*The Centre for the study and development of narrative.

14 November 2006

Midwinter Songs and Carols

A words and music programme of regional and historical carols with Coope, Boyes and Simpson, Fi Fraser, Jo Freya and Georgina Boyes

St Michael's Church, Coxwold, Friday 8 December, 7.30pm.

Tickets in advance 10.

For centuries, voices echoing through frosty streets heralded the arrival of midwinter with joyful and vigorous, darkly resonant or sublime village carols. Catching the spirit of this older Christmas, Voices at the Door brings together the outstanding acappella singing of Coope Boyes and Simpson, Fi Fraser, Jo Freya and Georgina Boyes with stories of squabbling choirs, composers, collectors and controversy in a words and music programme of regional and historical carols. With superb unaccompanied harmonies and lesser-known traditional carols, Voices at the Door captures the essence of the season and is the best possible start to Christmas.

12 September 2006

This autumn in the gallery at Shandy Hall an exhibition will focus on a section of A Sentimental Journey by Laurence Sterne.  The narrator hears a voice in an alleyway in Paris repeating the phrase 'I can't get out' and discovers the cry for help is coming from a caged starling.  The encounter causes the narrator to reflect upon liberty and imprisonment and he declares to the reader that he considers slavery to be 'a bitter draught'.

Museum specimens, DVD, stained glass, text, sculpture and installations by contemporary artists will be on display to explore the themes of social justice, citizenship and slavery - heralding the 200th anniversary of Parliaments' abolition of the slave trade in 2007.
Tickets for the concert are limited, will not be available on the door and are expected to sell quickly.
We look forward to seeing you.
With thanks to The Carstairs Countryside Trust and the Pidem Trust

8 August 2005

Asterisk* Residencies

In the autumn and winter of 2005, Asterisk* will offer two residencies of three weeks duration each. These will provide exceptional opportunities for artists keen to experiment with current practice in diverse media, specifically exercises in non-linearity, with an emphasis on interactivity and audience participation. Intersections with technology are encouraged and technology specialists will be available for collaboration.

Residency One (running from Thursday 13th October until Thursday 3rd November 2005) is intended for an artist with some previous experience of working with new media technologies and who wishes to extend or develop that practice through a deeper engagement with technological and/or non-linear ideas.

Residency Two is intended for an artist with minimal technological background who wishes to explore the possibilities that new technology can offer his or her practice. This bursary will run from Saturday 12th November to Saturday 3rd December 2005.

Both residencies offer an extended period for artists to work within the environment of Shandy Hall. Each residency will have eight days of support from the Curator and associated technologists.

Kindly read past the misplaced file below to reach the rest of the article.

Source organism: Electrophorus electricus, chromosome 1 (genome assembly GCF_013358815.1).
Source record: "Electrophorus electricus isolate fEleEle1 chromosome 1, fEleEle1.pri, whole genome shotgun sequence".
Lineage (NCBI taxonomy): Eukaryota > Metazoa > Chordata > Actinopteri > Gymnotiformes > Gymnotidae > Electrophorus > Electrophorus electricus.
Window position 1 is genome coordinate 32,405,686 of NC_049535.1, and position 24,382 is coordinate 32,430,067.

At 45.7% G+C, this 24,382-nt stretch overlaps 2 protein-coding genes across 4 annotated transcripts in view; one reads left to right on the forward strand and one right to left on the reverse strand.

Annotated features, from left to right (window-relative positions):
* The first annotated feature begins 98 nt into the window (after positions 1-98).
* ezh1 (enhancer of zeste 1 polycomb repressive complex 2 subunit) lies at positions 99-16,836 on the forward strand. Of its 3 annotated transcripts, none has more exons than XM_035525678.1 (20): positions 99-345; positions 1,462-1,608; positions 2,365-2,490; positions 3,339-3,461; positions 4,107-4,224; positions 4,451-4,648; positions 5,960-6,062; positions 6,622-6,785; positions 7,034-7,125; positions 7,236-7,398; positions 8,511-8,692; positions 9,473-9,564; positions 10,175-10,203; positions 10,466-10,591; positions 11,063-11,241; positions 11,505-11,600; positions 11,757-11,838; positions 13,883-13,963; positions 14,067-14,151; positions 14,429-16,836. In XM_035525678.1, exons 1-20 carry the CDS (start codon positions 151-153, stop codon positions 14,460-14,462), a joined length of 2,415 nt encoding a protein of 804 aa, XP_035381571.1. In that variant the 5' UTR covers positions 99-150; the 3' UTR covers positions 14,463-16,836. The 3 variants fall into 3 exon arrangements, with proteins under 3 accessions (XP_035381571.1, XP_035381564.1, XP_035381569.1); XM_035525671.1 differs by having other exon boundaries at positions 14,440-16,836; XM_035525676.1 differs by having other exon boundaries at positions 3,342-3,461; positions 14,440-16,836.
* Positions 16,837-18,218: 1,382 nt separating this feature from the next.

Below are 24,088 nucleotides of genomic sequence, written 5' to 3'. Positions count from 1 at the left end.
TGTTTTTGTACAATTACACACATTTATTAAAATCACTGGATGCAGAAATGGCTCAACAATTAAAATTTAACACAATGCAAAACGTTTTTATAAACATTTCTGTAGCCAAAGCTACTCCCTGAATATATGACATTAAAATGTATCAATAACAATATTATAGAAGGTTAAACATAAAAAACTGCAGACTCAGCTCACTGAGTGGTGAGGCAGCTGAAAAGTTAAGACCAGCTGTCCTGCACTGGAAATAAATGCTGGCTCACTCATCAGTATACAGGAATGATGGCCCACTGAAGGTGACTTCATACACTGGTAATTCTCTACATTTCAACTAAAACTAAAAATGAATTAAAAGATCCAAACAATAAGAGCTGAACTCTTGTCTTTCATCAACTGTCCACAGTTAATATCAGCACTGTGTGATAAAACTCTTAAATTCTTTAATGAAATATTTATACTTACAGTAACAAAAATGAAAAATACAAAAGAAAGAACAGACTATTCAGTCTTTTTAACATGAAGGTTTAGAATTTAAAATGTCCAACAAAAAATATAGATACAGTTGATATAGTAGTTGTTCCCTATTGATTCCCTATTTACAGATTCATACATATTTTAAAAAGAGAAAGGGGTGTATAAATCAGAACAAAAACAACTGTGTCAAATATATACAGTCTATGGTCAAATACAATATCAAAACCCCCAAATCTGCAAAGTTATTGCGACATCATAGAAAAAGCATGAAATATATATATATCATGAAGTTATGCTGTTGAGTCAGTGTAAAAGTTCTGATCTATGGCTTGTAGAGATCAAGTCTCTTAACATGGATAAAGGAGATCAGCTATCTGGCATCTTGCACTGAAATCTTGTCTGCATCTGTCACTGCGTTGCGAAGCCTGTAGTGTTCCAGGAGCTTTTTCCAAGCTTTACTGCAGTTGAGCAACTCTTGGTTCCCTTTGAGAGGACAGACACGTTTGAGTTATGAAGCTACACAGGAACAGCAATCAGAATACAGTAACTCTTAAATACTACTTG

The successful applicants will recieve a bursary of 2100 plus accommodation in Wolfson Cottage in the grounds of Shandy Hall, a charming converted 19th century stone barn set in a two-acre garden. Included are kitchen, spacious living room, bathroom and bedroom. Oil-fired Aga, central heating, washing machine, TV, parking for one car. Self catering.

The successful applicants will be expected to attend a one day evaluation seminar with all the project's participants in January 2006.

CVs accompanied by a letter of interest should be addressed to The Curator, Asterisk*, Shandy Hall, Coxwold, York, YO61 4AD to arrive by Friday 26 August. Shortlisted applicants will be invited to interview at Shandy Hall on 5 September. Successful applicants will be notified on Friday 9 September.

We seek applicants from any artistic discipline.

Asterisk* is supported by Arts Council England, The National Association of Writers in Education, KMA Creative Technology, and the University of Teesside.

8 July 2005

Visual Wit

Over 25 Royal Academicians (including Peter Blake, Richard Long and Tom Phillips) explore the concept of Visual Wit. Opens 1 July 2005 at the Old Granary Gallery, Shandy Hall. Open everyday until 31 August (except Saturdays) 11a.m. - 4.30 p.m.

The next exhibition, PB squared - An exhibition of works by Paul Brandford and Philip Barnes, will open on Friday 9 September.

25 June 2005

A Taste of Shandy

The Independent's Christina Patterson was at the world premiere of 'A Cock and Bull Story' at Coxwold Village Hall. Her feature can be read here.

1 June 2005

A Cock & Bull Story

The first showing of Michael Winterbottom's forthcoming film A Cock & Bull Story based* on Laurence Sterne's The Life & Opinions of Tristram Shandy, Gentleman starring Steve Coogan, Rob Brydon, Dylan Moran, Stephen Fry and Gillian Anderson will be at the Village Hall, Coxwold, York, North Yorkshire in support of The Laurence Sterne Trust on Friday June 17th at 7.00pm. Tickets 17.50 (To include drinks and 'first rate things to nibble' (this not '9 Songs'.. ed.)).